With regard to clothing, I doubt that there is any place more colorful in the world than Guatemala.
The indigenous dress (traje) of the Maya is brightly colored and includes every conceivable color of the rainbow – purple, green, orange, blue, magenta, yellow, sky blue, pink, maroon, forest green, lavender, red, burnt orange, light green, cherry red, violet, etc. The clothing designs (particularly for the women) use a combination of colors, words, abstract shapes, as well as plant, animal, and human figures … all woven or stitched into the clothing by hand. The art which is their clothing reveals their values and beliefs, and each design is unique to a particular area of the country. There are a least 150 different traje designs, and the same basic design is passed on from mother to daughter when the latter is taught how to use the backstrap loom to make clothing. And while there are basic design customs, each weaver is free to creatively customize their clothing to their liking … thus the range of different designs is endless. All this clothing is made on a backstrap loom, and it is believed that the same type of loom has been used to make clothing and other products in Guatemala for over 4,000 years.
The backstrap loom fascinates me for a lot of different reasons. First of all, it is so basic and yet is used to make extremely complex creations. The loom is simply 2 blocks of wood with strings running from block to block. The weaver attaches one end of the loom to a post, tree, or some other fixed object, and the other end is fastened around the back at the waist. Then while sitting on the ground (usually on their legs), the weaver leans back to pull the strings taut. At that point they simply weave the various colored strings in and through the strings that are pulled taut … and a month or 2 months or sometimes as much as 6 months later, they complete that one project (blouse, skirt, blanket, etc.). This brings up another reason why the backstrap loom is so fascinating to me – it takes such incredible patience and hard work just to make one item. A woman will spend months making the blouse (hupil) of their respective area, which is quite sturdy and can be worn virtually every day for months or even years. But if you are one of the unfortunate Mayan women who cannot or will not weave, it will cost you a small fortune to buy a blouse made in the design and colors of your community. I heard of one person who spent 3,000 quetzales (nearly $400 U.S. dollars) to buy a blouse, which by my estimate could be as much as 4 months wage. Finally, I am fascinated by the backstrap loom because it seems enormously difficult (or even impossible) for a non-Mayan to learn how to weave with the same skill as a Mayan woman. And backstrap weaving IS something done by the women only, I reckon that any Mayan man who tried to learn to weave would be severely ostracized in the community due to the prevailing machismo and/or cultural expectations. I almost feel challenged to learn how to weave, I could possibly be the first male in human history to learn how to backstrap weave … except that I do not have 30 years to spare in order to learn how.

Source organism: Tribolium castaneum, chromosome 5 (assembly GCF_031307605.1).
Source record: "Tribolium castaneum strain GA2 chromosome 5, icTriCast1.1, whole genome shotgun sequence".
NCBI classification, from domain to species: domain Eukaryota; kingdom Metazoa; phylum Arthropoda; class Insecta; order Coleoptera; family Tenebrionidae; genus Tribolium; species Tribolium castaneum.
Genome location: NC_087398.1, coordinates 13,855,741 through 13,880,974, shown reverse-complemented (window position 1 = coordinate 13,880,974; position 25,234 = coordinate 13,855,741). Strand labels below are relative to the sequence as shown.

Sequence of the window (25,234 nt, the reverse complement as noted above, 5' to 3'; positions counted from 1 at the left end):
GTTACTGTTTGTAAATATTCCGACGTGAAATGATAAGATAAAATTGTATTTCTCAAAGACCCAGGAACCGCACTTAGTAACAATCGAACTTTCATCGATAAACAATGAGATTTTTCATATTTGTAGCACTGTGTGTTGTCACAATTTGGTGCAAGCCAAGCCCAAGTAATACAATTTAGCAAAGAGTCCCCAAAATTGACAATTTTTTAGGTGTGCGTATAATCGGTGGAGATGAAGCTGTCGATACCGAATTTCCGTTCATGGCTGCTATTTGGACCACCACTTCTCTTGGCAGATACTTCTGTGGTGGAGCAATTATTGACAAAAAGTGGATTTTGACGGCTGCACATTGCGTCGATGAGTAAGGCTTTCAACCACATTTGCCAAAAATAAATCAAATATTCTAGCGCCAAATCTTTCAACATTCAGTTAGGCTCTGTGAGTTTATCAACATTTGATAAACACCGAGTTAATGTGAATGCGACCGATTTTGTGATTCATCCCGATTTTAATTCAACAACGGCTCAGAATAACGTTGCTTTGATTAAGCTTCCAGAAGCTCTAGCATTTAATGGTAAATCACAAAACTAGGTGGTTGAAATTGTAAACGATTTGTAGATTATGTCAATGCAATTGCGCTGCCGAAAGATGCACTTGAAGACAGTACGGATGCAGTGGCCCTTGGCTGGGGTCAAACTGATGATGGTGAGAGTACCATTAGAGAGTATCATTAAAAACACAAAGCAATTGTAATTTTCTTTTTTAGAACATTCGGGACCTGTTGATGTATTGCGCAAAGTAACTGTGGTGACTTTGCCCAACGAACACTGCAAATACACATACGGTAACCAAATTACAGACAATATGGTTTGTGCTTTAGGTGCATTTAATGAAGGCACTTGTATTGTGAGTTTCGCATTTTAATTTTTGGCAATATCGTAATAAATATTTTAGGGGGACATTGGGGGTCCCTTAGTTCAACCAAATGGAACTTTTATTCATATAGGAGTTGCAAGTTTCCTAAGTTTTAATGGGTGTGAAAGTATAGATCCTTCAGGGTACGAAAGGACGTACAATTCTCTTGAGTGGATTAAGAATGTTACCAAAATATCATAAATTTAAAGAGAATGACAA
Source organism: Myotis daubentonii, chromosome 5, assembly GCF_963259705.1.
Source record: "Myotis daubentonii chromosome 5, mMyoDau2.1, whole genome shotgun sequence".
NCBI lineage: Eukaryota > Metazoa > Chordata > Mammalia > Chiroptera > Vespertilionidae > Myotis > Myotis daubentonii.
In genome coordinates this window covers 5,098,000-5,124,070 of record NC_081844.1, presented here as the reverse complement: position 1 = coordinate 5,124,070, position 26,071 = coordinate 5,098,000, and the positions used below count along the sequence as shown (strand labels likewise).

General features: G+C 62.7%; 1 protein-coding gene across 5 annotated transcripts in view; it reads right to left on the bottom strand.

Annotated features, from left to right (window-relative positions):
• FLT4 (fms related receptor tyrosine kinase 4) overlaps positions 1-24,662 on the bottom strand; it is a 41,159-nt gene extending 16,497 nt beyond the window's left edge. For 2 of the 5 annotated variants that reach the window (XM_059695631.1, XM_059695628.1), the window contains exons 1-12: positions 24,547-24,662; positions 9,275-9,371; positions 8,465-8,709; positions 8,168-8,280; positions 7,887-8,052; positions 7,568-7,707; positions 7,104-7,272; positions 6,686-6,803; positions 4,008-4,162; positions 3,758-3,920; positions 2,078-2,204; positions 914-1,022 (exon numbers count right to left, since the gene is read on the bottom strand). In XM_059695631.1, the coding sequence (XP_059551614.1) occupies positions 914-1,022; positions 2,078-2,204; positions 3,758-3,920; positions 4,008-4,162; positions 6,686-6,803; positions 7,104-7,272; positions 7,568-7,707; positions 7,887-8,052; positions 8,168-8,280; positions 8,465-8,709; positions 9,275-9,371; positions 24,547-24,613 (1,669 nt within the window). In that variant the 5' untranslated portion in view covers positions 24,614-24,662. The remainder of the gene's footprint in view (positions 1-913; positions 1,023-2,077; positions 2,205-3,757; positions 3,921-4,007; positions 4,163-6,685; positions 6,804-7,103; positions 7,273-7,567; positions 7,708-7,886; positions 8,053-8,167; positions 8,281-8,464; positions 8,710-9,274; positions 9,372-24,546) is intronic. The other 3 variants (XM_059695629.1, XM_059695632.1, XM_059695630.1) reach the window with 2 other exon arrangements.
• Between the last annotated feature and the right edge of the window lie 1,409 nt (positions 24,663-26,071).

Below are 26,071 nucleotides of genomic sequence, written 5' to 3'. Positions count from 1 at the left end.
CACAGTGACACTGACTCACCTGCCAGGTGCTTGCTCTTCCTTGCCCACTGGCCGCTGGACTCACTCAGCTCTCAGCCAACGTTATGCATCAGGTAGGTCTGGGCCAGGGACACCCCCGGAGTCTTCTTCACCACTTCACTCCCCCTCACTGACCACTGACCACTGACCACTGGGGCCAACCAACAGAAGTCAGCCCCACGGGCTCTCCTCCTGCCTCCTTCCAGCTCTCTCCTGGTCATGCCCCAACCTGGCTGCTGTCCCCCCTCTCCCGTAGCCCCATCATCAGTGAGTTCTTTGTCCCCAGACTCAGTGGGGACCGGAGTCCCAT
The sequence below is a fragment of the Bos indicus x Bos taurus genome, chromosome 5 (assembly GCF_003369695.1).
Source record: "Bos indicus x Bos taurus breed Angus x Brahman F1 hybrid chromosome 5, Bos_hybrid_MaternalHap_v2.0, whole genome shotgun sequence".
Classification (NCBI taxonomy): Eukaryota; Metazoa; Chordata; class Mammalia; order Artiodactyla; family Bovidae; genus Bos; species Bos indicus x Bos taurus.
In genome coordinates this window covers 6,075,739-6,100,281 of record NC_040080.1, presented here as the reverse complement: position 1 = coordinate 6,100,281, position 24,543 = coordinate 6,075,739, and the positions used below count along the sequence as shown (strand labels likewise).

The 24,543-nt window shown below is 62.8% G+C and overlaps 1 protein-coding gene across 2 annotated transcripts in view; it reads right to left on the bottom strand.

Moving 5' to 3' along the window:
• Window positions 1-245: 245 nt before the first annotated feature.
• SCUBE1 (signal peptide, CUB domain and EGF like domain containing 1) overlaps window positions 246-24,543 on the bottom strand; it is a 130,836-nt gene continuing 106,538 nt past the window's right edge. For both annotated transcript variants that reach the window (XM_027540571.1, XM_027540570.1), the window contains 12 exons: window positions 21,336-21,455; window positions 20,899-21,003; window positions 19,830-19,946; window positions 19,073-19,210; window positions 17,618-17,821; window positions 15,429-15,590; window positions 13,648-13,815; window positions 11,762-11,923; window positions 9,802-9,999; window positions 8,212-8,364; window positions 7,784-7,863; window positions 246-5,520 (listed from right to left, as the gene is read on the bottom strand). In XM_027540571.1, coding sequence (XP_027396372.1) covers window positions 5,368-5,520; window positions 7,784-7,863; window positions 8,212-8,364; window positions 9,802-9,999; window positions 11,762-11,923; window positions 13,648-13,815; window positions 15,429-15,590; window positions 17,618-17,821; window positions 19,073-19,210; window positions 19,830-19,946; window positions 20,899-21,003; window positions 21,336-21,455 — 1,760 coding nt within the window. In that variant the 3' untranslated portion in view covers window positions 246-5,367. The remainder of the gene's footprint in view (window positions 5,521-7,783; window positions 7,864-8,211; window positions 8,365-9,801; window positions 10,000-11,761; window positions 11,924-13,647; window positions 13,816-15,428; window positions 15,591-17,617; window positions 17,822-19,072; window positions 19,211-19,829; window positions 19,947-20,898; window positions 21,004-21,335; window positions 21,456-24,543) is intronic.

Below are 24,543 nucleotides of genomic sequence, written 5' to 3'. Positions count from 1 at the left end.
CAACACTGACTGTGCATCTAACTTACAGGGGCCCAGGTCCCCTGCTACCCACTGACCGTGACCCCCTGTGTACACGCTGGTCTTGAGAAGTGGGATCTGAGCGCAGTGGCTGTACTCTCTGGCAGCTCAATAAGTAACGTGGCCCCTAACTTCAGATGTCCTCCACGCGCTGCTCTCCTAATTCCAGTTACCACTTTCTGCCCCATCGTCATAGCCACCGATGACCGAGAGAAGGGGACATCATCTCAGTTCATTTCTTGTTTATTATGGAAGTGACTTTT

Who knows … it could be that weaving was first done by men, and then later the women took over and perfected the art. One of our close friends Warren is an extremely gifted knitter, he has been knitting for many years. And it just so happens that recently there was a feature article on him and his knitting in the Salt Lake Tribune, and in that article he explained that long ago knitting was actually a man’s thing. But ultimately women caught up and passed the men in knitting prowess, and pretty much left the men in the dust (except Warren, of course).
My wife Sheri is also an accomplished knitter, and I probably should be embarrassed to admit that I have often wondered, “How can anyone find enjoyment in knitting?” Sheri rarely makes mistakes anymore, but I have seen her knit complete sections, only to pull it all out again because it was not just right – that would drive me crazy! But there she goes, happily knitting away … together with all her knitting friends, happily knitting away and chatting in circle.
Back to the backstrap loom. A few days ago Sheri went with a Spanish translator to the home of a Mayan woman who has been weaving for over 35 years. Sheri spent the morning learning how to weave … and she loved it! As a result, she went back two days later for another 6 hours of weaving, and the Mayan woman watched over her shoulder the entire time ready to help and advise as needed. This is an art that has a steep learning curve. Mayans start weaving when they are very young, and it takes years under the tutelage of older women in the community before one becomes an accomplished weaver. To give you an idea of how painstaking the process is, at least at first … in 6-7 hours of weaving, Sheri was able to complete a section that was about 12 inches wide and 6 inches long. But to the Mayan community, weaving is not a burden – on the contrary, they experience hope and joy and community in their weaving. It is said that Mayan women believe that they are carrying on the work of God through weaving, and that their weavings are emblematic of the rich tapestry of God’s creation.